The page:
And that’s when I observed the Englishman just as he exited the restaurant bump into Mr. Good Old Boy, who became the unwitting winner of our challenge with the classic conversation starter, “You ain’t from around here, are ya?”
I quietly observed with a smile in my heart as two men with little more in common than their proximity to the beauty of the sun setting over a bay in Belize engaged in conversation.
It was a sight to behold.
Correction: My husband reminded me this trip involved the building of a medical clinic rather than the church. That is another story.
We’ve all done it-started telling a story only to stop and share a little contextual history when we realize folks aren’t “getting it.” We often use the word backstory when we do so.
The backstory helps the listener understand the context of the story being shared.
We all have our stories. Some sad, Some happy. Some miraculous.
Sometimes it takes the knowing of the backstory for the story itself to gain context and to be understood.
I often look at those around me as stories, living stories each with a unique backstory.
I may never have the privilege of knowing that backstory, but I must respect it.
Respecting student and colleague backstories can go a long way in teaching us graciousness.
And that gracious respect could eventually build relationships as well as the right to learn a backstory and grow together.
While growing up in the Deep South, my Momma’s Swiss-German accent intrigued my Mississippi friends. Sometimes they would telephone me just to hear my Momma answer the phone. BUT never once while growing up did I hear any of my friends make fun of her accent. Not once.
Now, I am the one who lives in a “foreign” land and my Southern accent is equally intriguing it seems.
Sometimes it can be awkward like when a man, a total stranger, says to me how much he loves to hear me talk. Or insulting when asked if I have ever eaten roadkill. (No, I have not.) Or downright funny when asked for my cornbread recipe. (It’s on the bag of cornmeal, folks.)
The difference is, some think it is OK to make fun of my accent by mimicking it in an almost vaudevillian manner.
I am sure you will agree, it’s not.
After an especially egregious event the last day of school, when a colleague of mine once again made fun of the way I talk, I am with heavy heart trying to decide the best way to make this understood for the future.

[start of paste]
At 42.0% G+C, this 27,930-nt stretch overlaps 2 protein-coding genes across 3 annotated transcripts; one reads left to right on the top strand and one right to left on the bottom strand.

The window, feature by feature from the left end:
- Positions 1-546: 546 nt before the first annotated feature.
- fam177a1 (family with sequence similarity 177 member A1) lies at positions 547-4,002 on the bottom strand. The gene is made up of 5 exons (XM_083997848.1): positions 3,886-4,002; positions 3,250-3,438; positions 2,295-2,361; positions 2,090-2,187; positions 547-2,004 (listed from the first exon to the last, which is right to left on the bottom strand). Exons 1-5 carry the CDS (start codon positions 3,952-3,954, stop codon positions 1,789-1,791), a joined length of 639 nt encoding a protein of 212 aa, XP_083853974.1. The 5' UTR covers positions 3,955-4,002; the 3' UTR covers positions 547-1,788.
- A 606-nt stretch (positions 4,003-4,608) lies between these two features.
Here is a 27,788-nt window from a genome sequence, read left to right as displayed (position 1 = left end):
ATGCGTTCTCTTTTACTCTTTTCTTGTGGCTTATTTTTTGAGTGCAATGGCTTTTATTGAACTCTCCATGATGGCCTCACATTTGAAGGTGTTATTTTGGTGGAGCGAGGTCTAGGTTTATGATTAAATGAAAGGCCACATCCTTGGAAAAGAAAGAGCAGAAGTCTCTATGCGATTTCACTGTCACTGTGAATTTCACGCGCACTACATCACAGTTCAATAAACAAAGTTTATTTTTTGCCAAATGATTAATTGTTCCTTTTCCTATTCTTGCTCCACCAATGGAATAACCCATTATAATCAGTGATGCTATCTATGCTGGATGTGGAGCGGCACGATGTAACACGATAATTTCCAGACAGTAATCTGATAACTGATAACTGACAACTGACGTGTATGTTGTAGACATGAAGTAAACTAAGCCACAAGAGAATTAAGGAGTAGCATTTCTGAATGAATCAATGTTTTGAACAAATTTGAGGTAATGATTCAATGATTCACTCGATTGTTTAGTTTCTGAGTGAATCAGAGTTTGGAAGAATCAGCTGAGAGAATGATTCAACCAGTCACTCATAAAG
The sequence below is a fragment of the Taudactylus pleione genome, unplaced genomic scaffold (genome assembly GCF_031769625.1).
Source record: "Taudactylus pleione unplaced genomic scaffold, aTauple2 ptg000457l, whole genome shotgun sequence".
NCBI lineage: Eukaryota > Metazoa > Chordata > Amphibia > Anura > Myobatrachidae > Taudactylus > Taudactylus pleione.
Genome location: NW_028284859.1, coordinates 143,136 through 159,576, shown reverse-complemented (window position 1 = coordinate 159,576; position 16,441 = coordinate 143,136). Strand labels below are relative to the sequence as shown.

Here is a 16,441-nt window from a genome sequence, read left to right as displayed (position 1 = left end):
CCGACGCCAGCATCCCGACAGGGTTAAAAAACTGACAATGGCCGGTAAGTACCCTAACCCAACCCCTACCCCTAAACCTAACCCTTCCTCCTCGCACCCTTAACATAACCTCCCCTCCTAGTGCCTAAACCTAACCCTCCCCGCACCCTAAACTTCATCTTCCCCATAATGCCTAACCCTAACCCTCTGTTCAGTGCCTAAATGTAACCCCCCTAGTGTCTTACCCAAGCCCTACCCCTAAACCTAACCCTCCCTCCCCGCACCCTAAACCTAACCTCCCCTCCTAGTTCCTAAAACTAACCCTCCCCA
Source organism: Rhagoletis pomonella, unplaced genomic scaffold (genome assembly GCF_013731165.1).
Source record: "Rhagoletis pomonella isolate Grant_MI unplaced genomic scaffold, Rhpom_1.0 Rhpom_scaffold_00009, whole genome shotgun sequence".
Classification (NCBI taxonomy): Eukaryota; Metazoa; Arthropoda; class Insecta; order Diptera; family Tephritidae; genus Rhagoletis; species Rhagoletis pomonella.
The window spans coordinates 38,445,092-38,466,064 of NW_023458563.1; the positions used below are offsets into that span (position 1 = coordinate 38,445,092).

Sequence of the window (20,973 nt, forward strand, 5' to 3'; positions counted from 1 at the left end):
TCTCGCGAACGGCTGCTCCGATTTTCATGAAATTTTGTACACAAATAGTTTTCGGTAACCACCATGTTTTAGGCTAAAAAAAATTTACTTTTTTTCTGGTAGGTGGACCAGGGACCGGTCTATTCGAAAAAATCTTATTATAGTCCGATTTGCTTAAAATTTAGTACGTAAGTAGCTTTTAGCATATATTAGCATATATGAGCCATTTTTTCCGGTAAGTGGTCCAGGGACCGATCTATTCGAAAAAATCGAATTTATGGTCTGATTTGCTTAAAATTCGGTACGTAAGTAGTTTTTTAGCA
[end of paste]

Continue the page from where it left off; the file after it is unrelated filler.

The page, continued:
Actually, I know exactly what I must do. It’s just my Southern upbringing counters the hurting of anyone’s feelings unless the feelings are my own.
A story is told of a successful businessman who reached out to a friend to be part of his business and share in its prosperity. After many years together, their business ventures continued to prosper.
One day the successful businessman invited his friend for a working lunch to discuss a project, the building of a new home. During the lunch, he asked his friend’s opinion about the floor plan, décor and landscaping. As the meeting ended, he informed his friend that he would be taking time away from the business for a one-year cruise around the world and that while he was away he wanted his friend to oversee the building of the home. The businessman explained he wanted the home to be the finest ever built, one that would last for generations, and that no expense should be spared.
The businessman left on his cruise and the building project began. The friend, though, was unhappy he had been left to oversee the project while his friend traveled the world. So, in his dissatisfaction, he devised a plan to cut as many corners as possible and line his pockets his ill-gotten gains.
Throughout the building of the home shortcuts were taken, nothing obvious to the casual eye, but shortcuts nonetheless. The friend took great satisfaction in skimping on the house and pocketing his friend’s money.
A year passed, the building project was completed and the businessman returned from his trip. The first thing the businessman wanted to do when he greeted his friend after a year away was to see the fine home that was built.
The businessman was amazed at the beauty of the home. It appeared to be everything he had imagined and more. As he walked through the home, he praised his friend for his efforts over the past year.
“The home is more beautiful than I could have ever imagined,” said the businessman. “You have been a great friend to me. For your loyal friendship I give you the keys to this home. It is yours, my friend.”
Based on a passage from The Great Gatsby, I wrote the following sentence while attending a “Writing Beside Them” session during my high school’s PD day recently. It is a tribute to my Grandma Warren of Scott County, Mississippi.
There was a stoop to her stance as if she had spent a lifetime of springs and summers leaning into a garden hoe as it repeatedly broke open the hot, hard Mississippi earth.